Research into the eternal human aspiration to stay forever young continues to bring forth new meanings for and sources of the elusive fountain of youth. In yet another attempt, scientists have taken a cue from the ubiquitous Fruit Fly to satiate our hunger for evergreen youth.
A new study published in the journal Cell Metabolism, explains how an understanding of the Fruit Fly's intestine has helped researchers explore the impact of minimal diets on longevity. The new finding is seen as a precursor to discovering new clues on the impact of aging on stem cell behavior. The findings also suggest that the Fruit Fly version of a gene known as PCG-1, which is also found in human DNA, could act as a biological guide to slowing down the aging process. A further insight from the study suggests the possibility of exploring and finding targeted drug remedies to counter aging or age-related diseases.
Although it is a well-documented fact that restricting calories during daily food intake is the easiest strategy to extend life spans for both humans and animals, little is known about biological mechanisms underlying this phenomenon.
Previous studies, however, have shown that the cells of calorie-restricted animals have greater numbers of energy-generating structures known as mitochondria. Researchers at the Salk Institute for Biological Studies and from the University of California, Los Angeles, investigated the chain of connections between mitochondria and longevity.
Fruit flies and humans have a lot more in common than most people think, said Leanne Jones, an Associate Professor at Salk's Laboratory of Genetics and a lead scientist on the project, There is a tremendous amount of similarity between a human small intestine and the fruit fly intestine.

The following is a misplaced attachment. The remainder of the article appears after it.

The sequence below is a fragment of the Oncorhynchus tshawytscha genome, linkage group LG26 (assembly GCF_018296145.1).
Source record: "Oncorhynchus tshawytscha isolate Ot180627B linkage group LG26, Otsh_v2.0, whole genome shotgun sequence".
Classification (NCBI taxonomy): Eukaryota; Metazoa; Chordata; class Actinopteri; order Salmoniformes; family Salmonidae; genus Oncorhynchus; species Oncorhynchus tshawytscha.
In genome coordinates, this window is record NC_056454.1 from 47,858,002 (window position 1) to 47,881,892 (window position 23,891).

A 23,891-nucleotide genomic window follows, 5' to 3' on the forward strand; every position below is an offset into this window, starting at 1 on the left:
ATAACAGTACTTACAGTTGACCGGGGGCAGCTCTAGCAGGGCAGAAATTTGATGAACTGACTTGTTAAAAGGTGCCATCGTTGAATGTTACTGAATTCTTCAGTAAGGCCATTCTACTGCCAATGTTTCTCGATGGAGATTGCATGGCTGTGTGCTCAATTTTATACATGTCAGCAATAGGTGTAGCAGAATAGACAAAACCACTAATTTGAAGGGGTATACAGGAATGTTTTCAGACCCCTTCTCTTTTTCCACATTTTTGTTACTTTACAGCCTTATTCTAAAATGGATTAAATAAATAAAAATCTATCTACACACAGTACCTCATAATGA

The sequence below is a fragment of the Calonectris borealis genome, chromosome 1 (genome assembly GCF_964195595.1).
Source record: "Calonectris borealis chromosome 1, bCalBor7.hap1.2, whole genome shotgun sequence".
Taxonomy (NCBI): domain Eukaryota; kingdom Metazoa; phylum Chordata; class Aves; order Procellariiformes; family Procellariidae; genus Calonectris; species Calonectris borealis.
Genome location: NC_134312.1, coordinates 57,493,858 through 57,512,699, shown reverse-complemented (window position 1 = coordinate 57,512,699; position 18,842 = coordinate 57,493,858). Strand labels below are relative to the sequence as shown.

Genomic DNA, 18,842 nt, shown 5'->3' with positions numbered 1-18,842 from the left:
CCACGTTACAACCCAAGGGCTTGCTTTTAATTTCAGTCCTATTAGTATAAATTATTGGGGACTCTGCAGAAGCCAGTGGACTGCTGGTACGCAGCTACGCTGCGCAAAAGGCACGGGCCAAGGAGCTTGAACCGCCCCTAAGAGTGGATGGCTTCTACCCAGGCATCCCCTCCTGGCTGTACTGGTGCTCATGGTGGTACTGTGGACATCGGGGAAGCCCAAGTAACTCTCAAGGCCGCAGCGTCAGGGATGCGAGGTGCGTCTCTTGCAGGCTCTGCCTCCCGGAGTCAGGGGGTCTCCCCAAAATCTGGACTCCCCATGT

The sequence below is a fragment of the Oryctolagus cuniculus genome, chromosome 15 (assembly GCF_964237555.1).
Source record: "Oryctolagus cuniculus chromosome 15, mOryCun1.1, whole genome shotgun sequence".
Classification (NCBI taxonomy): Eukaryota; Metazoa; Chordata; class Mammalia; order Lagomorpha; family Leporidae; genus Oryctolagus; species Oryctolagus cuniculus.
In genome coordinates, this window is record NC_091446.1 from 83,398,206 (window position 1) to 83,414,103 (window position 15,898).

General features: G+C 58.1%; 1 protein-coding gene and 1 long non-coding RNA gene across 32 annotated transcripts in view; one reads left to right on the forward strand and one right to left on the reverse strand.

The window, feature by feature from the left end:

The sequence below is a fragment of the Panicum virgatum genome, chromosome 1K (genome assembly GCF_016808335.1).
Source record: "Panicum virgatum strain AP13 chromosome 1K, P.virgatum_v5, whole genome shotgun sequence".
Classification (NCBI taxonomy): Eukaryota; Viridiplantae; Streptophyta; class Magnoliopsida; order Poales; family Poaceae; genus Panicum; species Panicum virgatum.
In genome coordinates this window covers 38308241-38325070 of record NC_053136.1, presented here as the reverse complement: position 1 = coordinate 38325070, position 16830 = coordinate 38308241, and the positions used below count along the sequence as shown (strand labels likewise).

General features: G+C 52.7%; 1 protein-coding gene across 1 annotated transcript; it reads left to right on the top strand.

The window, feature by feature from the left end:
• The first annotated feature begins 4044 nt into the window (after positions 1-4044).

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The researchers found that boosting the activity of dPGC-1, the Fruit Fly version of the gene, resulted in greater numbers of mitochondria and more energy-production in flies; the same phenomenon is seen in organisms on calorie restricted diets.
When the activity of the gene was accelerated in stem and progenitor cells of the intestine, which serve to replenish intestinal tissues, these cellular changes correspond with better health and longer lifespan.
The flies lived between 20 and 50 percent longer, depending on the method and extent to which the activity of the gene was altered.
Their intestines were beautiful, said Christopher L. Koehler, a doctoral student at the University of California, San Diego, who conducts research in Jones' laboratory, The flies with the modified gene activity were much more active and robust than the other flies.
Scientists theorized that one reason for this could be the boosting of PCG-1 led to stem cells being stimulated to replenishing intestinal tissues, thereby keeping the flies' intestines healthier.
Slowing the aging of a single, important organ, in this case the intestine -- could have a dramatic effect on overall health and longevity, Jones said, In a disease that affects multiple tissues, for instance, you might focus on keeping one organ healthy, and to do that you might be able to utilize PGC-1.
The PCG-1 gene regulates the number of these cellular power plants, which convert sugars and fats from food into energy for cellular functions. Previous studies have confirmed that animals on restricted diets lived more than twice as long, on average, as those on non-restricted diets.